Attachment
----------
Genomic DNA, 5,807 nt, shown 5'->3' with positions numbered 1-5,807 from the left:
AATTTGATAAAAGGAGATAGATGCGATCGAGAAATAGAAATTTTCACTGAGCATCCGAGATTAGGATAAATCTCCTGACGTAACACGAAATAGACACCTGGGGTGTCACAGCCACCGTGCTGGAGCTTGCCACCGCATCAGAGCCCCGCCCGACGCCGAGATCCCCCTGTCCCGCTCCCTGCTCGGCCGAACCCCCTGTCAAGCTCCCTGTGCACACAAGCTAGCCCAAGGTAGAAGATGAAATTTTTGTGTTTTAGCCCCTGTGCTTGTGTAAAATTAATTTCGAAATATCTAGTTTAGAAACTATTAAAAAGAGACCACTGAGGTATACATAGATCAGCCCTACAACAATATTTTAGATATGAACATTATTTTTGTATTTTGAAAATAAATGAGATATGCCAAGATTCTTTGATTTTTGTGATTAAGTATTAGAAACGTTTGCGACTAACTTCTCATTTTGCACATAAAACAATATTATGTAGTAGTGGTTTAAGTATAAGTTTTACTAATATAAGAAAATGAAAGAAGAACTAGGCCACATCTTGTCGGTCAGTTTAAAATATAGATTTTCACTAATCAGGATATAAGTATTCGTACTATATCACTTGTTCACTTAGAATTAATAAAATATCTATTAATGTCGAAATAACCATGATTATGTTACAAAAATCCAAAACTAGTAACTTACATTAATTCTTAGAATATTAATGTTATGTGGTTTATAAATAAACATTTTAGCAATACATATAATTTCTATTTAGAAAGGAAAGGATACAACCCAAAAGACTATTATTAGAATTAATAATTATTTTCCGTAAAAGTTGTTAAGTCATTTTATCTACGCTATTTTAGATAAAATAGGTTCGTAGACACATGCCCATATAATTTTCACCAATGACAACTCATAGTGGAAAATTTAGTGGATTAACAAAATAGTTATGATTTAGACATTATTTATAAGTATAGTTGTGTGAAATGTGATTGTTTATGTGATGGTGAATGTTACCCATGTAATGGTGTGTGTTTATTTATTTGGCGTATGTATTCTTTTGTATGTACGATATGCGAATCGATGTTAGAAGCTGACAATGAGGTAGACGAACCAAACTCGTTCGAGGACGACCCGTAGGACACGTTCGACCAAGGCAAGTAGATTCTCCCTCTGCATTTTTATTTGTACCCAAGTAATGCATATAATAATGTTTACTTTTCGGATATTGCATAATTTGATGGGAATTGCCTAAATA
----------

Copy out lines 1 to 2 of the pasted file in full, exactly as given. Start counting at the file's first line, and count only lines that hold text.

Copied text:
Genomic DNA, 5,807 nt, shown 5'->3' with positions numbered 1-5,807 from the left:
AATTTGATAAAAGGAGATAGATGCGATCGAGAAATAGAAATTTTCACTGAGCATCCGAGATTAGGATAAATCTCCTGACGTAACACGAAATAGACACCTGGGGTGTCACAGCCACCGTGCTGGAGCTTGCCACCGCATCAGAGCCCCGCCCGACGCCGAGATCCCCCTGTCCCGCTCCCTGCTCGGCCGAACCCCCTGTCAAGCTCCCTGTGCACACAAGCTAGCCCAAGGTAGAAGATGAAATTTTTGTGTTTTAGCCCCTGTGCTTGTGTAAAATTAATTTCGAAATATCTAGTTTAGAAACTATTAAAAAGAGACCACTGAGGTATACATAGATCAGCCCTACAACAATATTTTAGATATGAACATTATTTTTGTATTTTGAAAATAAATGAGATATGCCAAGATTCTTTGATTTTTGTGATTAAGTATTAGAAACGTTTGCGACTAACTTCTCATTTTGCACATAAAACAATATTATGTAGTAGTGGTTTAAGTATAAGTTTTACTAATATAAGAAAATGAAAGAAGAACTAGGCCACATCTTGTCGGTCAGTTTAAAATATAGATTTTCACTAATCAGGATATAAGTATTCGTACTATATCACTTGTTCACTTAGAATTAATAAAATATCTATTAATGTCGAAATAACCATGATTATGTTACAAAAATCCAAAACTAGTAACTTACATTAATTCTTAGAATATTAATGTTATGTGGTTTATAAATAAACATTTTAGCAATACATATAATTTCTATTTAGAAAGGAAAGGATACAACCCAAAAGACTATTATTAGAATTAATAATTATTTTCCGTAAAAGTTGTTAAGTCATTTTATCTACGCTATTTTAGATAAAATAGGTTCGTAGACACATGCCCATATAATTTTCACCAATGACAACTCATAGTGGAAAATTTAGTGGATTAACAAAATAGTTATGATTTAGACATTATTTATAAGTATAGTTGTGTGAAATGTGATTGTTTATGTGATGGTGAATGTTACCCATGTAATGGTGTGTGTTTATTTATTTGGCGTATGTATTCTTTTGTATGTACGATATGCGAATCGATGTTAGAAGCTGACAATGAGGTAGACGAACCAAACTCGTTCGAGGACGACCCGTAGGACACGTTCGACCAAGGCAAGTAGATTCTCCCTCTGCATTTTTATTTGTACCCAAGTAATGCATATAATAATGTTTACTTTTCGGATATTGCATAATTTGATGGGAATTGCCTAAATA